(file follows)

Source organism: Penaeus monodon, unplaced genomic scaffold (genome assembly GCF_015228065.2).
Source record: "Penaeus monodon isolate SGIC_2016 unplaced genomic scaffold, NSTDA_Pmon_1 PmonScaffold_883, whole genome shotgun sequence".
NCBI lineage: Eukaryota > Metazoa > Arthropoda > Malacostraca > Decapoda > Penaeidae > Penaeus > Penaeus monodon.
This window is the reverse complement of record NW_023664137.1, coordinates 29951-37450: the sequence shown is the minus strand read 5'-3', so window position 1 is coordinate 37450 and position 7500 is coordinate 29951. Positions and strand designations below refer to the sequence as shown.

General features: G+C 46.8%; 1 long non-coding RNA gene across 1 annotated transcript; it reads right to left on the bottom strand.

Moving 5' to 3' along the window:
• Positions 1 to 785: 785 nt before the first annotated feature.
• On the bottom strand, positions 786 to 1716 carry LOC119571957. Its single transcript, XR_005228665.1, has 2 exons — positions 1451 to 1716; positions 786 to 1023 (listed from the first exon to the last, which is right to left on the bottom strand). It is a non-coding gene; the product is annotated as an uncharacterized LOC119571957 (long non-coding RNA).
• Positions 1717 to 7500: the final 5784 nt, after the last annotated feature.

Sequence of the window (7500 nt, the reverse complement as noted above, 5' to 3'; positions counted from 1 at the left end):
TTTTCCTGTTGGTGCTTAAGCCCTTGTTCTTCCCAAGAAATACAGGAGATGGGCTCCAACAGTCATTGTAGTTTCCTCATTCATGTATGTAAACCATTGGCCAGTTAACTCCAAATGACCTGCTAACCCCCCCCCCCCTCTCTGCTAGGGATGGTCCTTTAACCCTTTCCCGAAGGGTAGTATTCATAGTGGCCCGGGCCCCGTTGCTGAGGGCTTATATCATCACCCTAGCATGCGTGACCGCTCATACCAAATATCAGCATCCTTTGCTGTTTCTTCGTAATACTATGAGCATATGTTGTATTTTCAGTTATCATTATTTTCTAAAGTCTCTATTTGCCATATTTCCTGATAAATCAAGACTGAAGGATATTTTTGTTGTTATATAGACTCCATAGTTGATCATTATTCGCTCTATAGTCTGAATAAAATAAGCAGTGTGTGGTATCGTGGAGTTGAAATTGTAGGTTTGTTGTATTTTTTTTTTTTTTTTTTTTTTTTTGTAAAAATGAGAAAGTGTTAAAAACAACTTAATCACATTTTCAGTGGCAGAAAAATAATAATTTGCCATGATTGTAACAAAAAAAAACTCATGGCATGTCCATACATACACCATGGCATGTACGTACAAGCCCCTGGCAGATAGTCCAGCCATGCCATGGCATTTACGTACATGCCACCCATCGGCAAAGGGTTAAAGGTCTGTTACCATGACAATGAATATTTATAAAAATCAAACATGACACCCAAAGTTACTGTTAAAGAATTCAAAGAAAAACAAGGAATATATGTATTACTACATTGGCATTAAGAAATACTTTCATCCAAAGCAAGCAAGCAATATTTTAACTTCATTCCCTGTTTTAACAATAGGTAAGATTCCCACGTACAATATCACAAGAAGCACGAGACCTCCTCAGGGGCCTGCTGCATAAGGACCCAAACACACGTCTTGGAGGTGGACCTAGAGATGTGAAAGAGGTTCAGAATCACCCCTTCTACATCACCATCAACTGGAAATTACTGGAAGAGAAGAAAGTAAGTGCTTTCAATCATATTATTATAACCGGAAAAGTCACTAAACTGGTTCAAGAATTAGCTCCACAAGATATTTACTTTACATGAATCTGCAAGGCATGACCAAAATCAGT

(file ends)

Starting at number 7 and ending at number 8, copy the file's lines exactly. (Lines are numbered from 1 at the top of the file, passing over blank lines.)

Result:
• Positions 1 to 785: 785 nt before the first annotated feature.
• On the bottom strand, positions 786 to 1716 carry LOC119571957. Its single transcript, XR_005228665.1, has 2 exons — positions 1451 to 1716; positions 786 to 1023 (listed from the first exon to the last, which is right to left on the bottom strand). It is a non-coding gene; the product is annotated as an uncharacterized LOC119571957 (long non-coding RNA).